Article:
Once the reality of the coup d’état sunk in, it was clear that his political adversaries had voluntarily employed undemocratic stratagems to remove him from the position of pm. “At about 4.20 am,” he recounts, “I bade good-bye to my wife [Akbar Jehan] and children and moved under a military escort to Udhampur, about 175 miles from Gulmarg.” Subsequently, the Sheikh was held incommunicado in a house that belonged to the former maharaja of J&K and father of regent Karan Singh, Hari Singh.
He was further anguished and disheartened on hearing that his house in Srinagar had been sealed and his wife and children had been illegally evicted from the premises. The Sheikh gratefully writes, “Fortunately a Hindu, Madan Lal, came to my family’s rescue and in spite of the coercive measures of the government, he extended a hand of friendship to my wife and children by offering them a portion of his house.”
My understanding of the Sheikh’s arrest and the Kashmir Conspiracy Case became more coherent after reading the monograph by YD Gundevia. The Chicago Daily Tribune was unequivocal in its criticism of the Sheikh’s detention like other international commentators and political analysts. The editorial in the Tribune underlined that the Sheikh’s arrest was under the Nehru government’s Preventive Detention Act, which gave Indian authorities free rein to hold a suspect for a period of up to 10 years without either lodging formal charges or a formal warrant. The Sheikh, the editorial explained to its readers, had been “making himself unpopular by demanding that the people of Kashmir be permitted to decide their own future by a plebiscite.”
Gundevia was Nehru’s foreign secretary as well as special secretary on Kashmir affairs in the United Nations and the Commonwealth in the 1960s. Gundevia’s monograph is appended with The Testament of Sheikh Abdullah (1974). I quote portions of Gundevia’s astute observation about the Sheikh’s ouster and arrest in 1953. He observed that the pm of J&K [Sheikh Abdullah], at this stage, was contending with the rabidity “of Muslim communalism of the pro-Pakistan variety and Hindu communalism of the strongly entrenched Praja Parishad (now BJP) in Jammu.” The increasing communalisation of Indian politics was a juggernaut questioning the myth of secularism in India, the increasing religiosity in Pakistan was also just as damaging. Punitive measures taken against Muslim communalists were welcomed with quiet sighs of relief and approval in India, but any attempts to crack down on the divisive politics of the ultra-nationalist, right-wing Praja Parishad met with strong denunciation.
BN Mullick, former Indian spymaster in his intransigence and determination to close the chapter of Kashmiri selfdetermination and autonomy, argued that without Akbar Jehan in the trial, the prosecution would be unable to corroborate the charge of seditious conspiracy against her, the Sheikh, and their political colleagues. He insisted that without the prosecution of Akbar Jehan, they would “miss one of the main connecting links with Pakistan and this would greatly weaken our case; but on this question Bakshi would not budge; and Pandit Nehru also agreed that the Sheikh should not be prosecuted.” Nehru was averse to detaining a leader against whom no substantive evidence could be garnered. The evidence fabricated by Mullick and his cohort was fragmented, contradictory, and could not hold water. India, a young nation-state in the late fifties and early sixties, sought the approval of the international community and could not brook the corrosive criticisms of world powers and intergovernmental organisations.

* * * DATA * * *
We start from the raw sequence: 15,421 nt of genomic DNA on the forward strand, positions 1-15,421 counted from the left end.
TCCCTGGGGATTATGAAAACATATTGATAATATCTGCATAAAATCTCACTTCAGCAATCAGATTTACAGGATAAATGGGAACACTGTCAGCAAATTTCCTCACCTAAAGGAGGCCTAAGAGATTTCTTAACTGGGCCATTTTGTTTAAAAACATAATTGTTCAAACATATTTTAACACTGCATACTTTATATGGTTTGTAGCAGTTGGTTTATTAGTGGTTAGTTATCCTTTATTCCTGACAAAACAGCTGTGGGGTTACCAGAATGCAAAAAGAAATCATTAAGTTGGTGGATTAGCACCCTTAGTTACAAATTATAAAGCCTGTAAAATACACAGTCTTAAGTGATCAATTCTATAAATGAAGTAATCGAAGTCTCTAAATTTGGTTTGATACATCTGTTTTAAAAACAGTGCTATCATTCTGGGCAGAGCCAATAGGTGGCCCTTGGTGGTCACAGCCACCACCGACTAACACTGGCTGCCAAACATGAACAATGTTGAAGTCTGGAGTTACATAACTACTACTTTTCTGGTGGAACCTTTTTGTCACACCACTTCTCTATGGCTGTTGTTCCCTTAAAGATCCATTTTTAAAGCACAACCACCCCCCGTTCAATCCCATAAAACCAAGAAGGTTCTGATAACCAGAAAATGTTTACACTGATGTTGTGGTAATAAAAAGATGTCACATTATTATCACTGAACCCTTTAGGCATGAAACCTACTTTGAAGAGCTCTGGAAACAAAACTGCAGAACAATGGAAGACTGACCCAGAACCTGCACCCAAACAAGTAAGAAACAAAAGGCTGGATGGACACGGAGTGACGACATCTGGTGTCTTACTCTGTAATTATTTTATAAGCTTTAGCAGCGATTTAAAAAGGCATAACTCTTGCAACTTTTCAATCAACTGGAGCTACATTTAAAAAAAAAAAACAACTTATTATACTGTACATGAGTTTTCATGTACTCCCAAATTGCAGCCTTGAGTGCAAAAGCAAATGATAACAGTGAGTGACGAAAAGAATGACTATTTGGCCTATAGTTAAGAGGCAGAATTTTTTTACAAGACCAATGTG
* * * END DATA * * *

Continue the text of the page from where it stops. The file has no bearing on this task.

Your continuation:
Sheikh’s nationalism was based on geography and history, not on religion. He clearly did not subscribe to the notion that a powerful global ideology, like pan-Islamism, communism, or fascism, could effectuate universal liberation. He advocated the creation of a political structure in which a popular politics of mass mobilisation would be integrated with institutional politics of governance.
A point that I have made in several forums, and most recently in my interview with Natana Delong-Bas for Oxford Islamic Studies Online, is that the foundation of Kashmiri nationalism was laid in 1931 and this nationalism recognised the heterogeneity of the nation. That it was not constructed around a common language, religion, culture or an ethnically pure majority. This process of Kashmiri nationalist self-imagining is conveniently ignored in the statist versions of the histories of India and Pakistan. Here, I also point out that there are some purportedly “subaltern” versions of the history of Kashmir which, in their ardent attempts to be deconstructionist, insidiously obliterate the process of nation-building in Kashmir in the early to mid-decades of the twentieth century, inadvertently feeding off statist and right-wing versions of history. In their attempt to romanticise militant resistance in Kashmir, such versions fail to take into account the tremendously difficult task of restoring the selfhood of degraded people and also the harsh fact of a political movement which does not highlight the issues of governance, social welfare and the resuscitation of democratic institutions ends up becoming obscurantist. In trying to espouse antiestablishment positions, some of us tend to ignore the dangers of obscurantism and the growth of a conflict economy, in which some State and well as non-State actors are heavily invested.